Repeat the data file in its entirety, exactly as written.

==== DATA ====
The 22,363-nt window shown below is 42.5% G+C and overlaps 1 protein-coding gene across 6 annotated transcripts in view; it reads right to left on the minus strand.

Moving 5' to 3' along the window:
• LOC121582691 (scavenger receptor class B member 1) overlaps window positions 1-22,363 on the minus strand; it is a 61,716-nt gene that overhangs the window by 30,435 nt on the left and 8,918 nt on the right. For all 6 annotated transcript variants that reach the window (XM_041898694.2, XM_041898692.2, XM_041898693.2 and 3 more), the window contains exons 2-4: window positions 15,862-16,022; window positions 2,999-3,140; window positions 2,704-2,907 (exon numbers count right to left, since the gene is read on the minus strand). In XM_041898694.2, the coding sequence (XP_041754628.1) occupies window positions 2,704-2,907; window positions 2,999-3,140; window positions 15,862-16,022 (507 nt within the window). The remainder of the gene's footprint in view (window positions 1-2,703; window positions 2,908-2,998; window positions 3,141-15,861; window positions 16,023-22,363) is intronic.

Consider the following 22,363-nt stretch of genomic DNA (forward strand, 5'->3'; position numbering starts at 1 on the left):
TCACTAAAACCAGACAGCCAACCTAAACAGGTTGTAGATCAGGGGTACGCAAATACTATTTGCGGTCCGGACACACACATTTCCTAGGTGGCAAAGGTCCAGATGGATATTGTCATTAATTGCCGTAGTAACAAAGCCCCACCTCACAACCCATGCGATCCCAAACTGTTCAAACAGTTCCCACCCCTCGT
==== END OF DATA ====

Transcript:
The 22,363-nt window shown below is 42.5% G+C and overlaps 1 protein-coding gene across 6 annotated transcripts in view; it reads right to left on the minus strand.

Moving 5' to 3' along the window:
• LOC121582691 (scavenger receptor class B member 1) overlaps window positions 1-22,363 on the minus strand; it is a 61,716-nt gene that overhangs the window by 30,435 nt on the left and 8,918 nt on the right. For all 6 annotated transcript variants that reach the window (XM_041898694.2, XM_041898692.2, XM_041898693.2 and 3 more), the window contains exons 2-4: window positions 15,862-16,022; window positions 2,999-3,140; window positions 2,704-2,907 (exon numbers count right to left, since the gene is read on the minus strand). In XM_041898694.2, the coding sequence (XP_041754628.1) occupies window positions 2,704-2,907; window positions 2,999-3,140; window positions 15,862-16,022 (507 nt within the window). The remainder of the gene's footprint in view (window positions 1-2,703; window positions 2,908-2,998; window positions 3,141-15,861; window positions 16,023-22,363) is intronic.

Consider the following 22,363-nt stretch of genomic DNA (forward strand, 5'->3'; position numbering starts at 1 on the left):
TCACTAAAACCAGACAGCCAACCTAAACAGGTTGTAGATCAGGGGTACGCAAATACTATTTGCGGTCCGGACACACACATTTCCTAGGTGGCAAAGGTCCAGATGGATATTGTCATTAATTGCCGTAGTAACAAAGCCCCACCTCACAACCCATGCGATCCCAAACTGTTCAAACAGTTCCCACCCCTCGT